It sounds like a recipe for image shift and horridness, but in fact it works well. The action is a bit stiff, but it’s accurate and has loads of travel to accommodate different eyepieces or a camera with no extension required. There is virtually no image shift.

Note that some older Telementors have an external helical focuser (see above).

The Telementor’s supplied visual back is only set-up to use 0.965” EPs. This has the reputation of being hard to get around; it isn’t: you just need to buy an M44-T2 adapter and a T2 eyepiece holder. I bought these cheaply from Amazon and they arrived next day. Your camera T-mount will thread straight on to the adapter too and no worries about whether the focuser will take the weight.


The Telementor’s mount is a simple, robust, non-driven (in most cases) German equatorial, finished in the same grey as the tube. The mount has precise setting circles and nice chunky slow motion controls which are brightly colour-coded to indicate which ones you should twiddle in the dark and which not (maybe I’m an idiot, but how many times have I reached for the wrong identical knob on my Takahashi P2Z, TG-SP or Vixen SX2?)

The mount is supported by a lovely beech-wood tripod with sculpted and curved wooden legs and blue metal parts. The tripod reminds me of 1960’s Ercol, of school desks and chairs; if only Tele Vue tripods (or even Berlebach) were built this way.

The Telementor attaches to its mount via a dovetail. The dovetail is slim and shallow, but the chamfer is the same angle as a Vixen/CG5 dovetail and all you need is a longer clamp screw to fix it to most Vixen and Skywatcher mounts. Alternatively, undo the three screws holding the dovetail on and mount the Telementor in any pair of 80mm (a very common size) tube rings or clamshell.

Some Telementor mounts had a drive motor under a strange-looking curved metal shield (thanks to those kids again).

Catalogue image shows the Telementor on its original mount.


Zeiss produced a range of distinctively-styled 0.965” eyepieces for their scopes – mainly orthoscopic and Huygens types - and the orthos particularly command quite high prices today (if not in the Abbe Ortho’ league). My experience writing this review is that they are indeed of high quality, even the Huygens.

The original visual back doesn’t work for ‘normal’ eyepieces, so the main accessories you will likely need are that M44-T2 adapter and T2 eyepiece holder discussed above.

Then the OTA is usefully a standard 80mm O.D., so rings or a clamshell are easy to source. I used a Takahashi FS-60 clam initially and later a pair of Borg hinge-less 80mm rings (I had to remove one of the gunsights to slide them on).

The Telementor was supplied with several quality 0.965” Carl Zeiss Jena eyepieces, including this Huygens 25mm and Orthoscopic 16mm.

Converting the Telementor to use 1.25” accessories just needs an M44-T2 adapter and a T2 eyepiece holder.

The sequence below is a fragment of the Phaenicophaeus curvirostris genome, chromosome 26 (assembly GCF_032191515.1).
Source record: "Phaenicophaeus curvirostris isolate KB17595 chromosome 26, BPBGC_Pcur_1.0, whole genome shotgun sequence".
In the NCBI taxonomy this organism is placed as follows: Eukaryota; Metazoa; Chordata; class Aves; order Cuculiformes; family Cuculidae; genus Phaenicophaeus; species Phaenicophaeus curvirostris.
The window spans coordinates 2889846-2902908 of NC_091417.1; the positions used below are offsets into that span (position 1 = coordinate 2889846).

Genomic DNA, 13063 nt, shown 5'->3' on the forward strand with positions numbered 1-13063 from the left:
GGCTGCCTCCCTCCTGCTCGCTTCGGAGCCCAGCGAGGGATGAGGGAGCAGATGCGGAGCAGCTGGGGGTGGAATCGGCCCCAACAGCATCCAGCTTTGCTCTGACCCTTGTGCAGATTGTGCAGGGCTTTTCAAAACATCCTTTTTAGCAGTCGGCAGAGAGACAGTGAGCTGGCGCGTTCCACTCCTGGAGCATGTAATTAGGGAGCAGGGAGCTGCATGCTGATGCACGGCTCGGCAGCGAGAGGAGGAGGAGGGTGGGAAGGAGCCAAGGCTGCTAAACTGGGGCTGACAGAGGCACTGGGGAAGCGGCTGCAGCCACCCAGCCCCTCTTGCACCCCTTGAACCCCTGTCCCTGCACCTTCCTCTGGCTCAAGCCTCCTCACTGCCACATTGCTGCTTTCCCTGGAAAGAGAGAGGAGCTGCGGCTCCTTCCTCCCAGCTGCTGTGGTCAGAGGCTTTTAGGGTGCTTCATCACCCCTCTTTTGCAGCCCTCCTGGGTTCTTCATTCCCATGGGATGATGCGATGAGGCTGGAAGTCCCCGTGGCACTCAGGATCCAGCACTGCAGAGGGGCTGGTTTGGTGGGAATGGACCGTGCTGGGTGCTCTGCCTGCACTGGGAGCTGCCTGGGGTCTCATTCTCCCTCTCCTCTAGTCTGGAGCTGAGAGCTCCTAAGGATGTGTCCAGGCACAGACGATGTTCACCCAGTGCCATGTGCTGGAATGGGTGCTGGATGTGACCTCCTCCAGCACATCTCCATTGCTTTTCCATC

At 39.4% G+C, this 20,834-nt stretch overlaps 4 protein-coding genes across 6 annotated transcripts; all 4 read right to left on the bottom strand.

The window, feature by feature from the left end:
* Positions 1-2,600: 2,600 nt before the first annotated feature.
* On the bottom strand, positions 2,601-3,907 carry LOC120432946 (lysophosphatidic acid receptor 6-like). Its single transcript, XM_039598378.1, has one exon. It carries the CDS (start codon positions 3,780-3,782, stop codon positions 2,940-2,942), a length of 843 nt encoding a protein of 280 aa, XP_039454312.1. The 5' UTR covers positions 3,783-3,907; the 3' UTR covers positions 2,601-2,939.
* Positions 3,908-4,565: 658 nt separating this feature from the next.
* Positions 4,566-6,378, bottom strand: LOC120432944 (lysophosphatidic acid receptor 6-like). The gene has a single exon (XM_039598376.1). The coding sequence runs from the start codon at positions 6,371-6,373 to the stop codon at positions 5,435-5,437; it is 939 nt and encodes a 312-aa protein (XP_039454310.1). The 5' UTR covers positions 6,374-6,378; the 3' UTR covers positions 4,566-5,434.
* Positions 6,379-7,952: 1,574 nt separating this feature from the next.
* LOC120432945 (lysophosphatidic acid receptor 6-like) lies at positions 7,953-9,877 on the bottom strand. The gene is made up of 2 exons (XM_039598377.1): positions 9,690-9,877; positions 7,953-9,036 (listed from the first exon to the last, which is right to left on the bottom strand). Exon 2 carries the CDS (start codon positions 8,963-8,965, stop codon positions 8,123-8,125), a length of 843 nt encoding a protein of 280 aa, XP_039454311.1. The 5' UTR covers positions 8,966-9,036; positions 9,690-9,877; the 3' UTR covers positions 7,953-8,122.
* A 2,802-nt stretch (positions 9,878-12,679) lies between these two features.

In Use – Daytime

At 56x with a 15mm Tele Vue Panoptic, the view is very sharp, but with some minor false colour.

My usual test, branches in silhouette at ~100x, gives a sharp view; but there is some purple and green when focusing through or around any parts of the view not perfectly in focus. The level of false colour here is a bit worse than a 60mm F6 doublet apochromat like Takahashi’s FS-60, or the Zeiss 50/540 ‘E’ lens.

You can see this false colour in the snap taken through an eyepiece at 93x below.

However, lower contrast views during the day are good at moderate powers, although the single lens coatings mean the Telementor is noticeably dimmer than a modern 60mm for a given power.

Eyepiece view at 93x.

Prime focus – sharp but with significant false colour.

In Use – Astrophotography

I often talk about modern refractors ‘tuned for imaging’, i.e. to control the blue-violet end of the spectrum to avoid bloating on O-A stars. Well, the Telementor is evidence of the exact opposite. For visual use at night, chromatic aberration is always well controlled. But images through the Telementor show a lot of blue bloating, even with short exposures: worse than a Tele Vue Genesis, another well corrected achromat, for example.

The example below is just 30s, a short exposure at F13, but still shows a lot of violet bloat.

That violet bloating of stars doesn’t spoil things for the Moon and the Telementor produces good lunar images.

APS-C sub of Pleiades: 30s at ISO 3200.

In Use – The Night Sky

General Observing Notes

The field is very well corrected, even in a 32mm Plössl, with just minor elongation of stars towards field edge. Zeiss Jena knew a thing or two.

The Zeiss H-25 and O-16 eyepieces (Huygens and Orthoscopic) are a good match, as are Takahashi’s MC orthos. Perhaps it’s my imagination, but orthoscopics seem to work a little better than Plössls in the Telementor, with a slightly easier, sharper view.

That focusing mechanism is odd, but it certainly protects the lens and it works well enough – with plenty of travel. This one is a bit too stiff in places, though.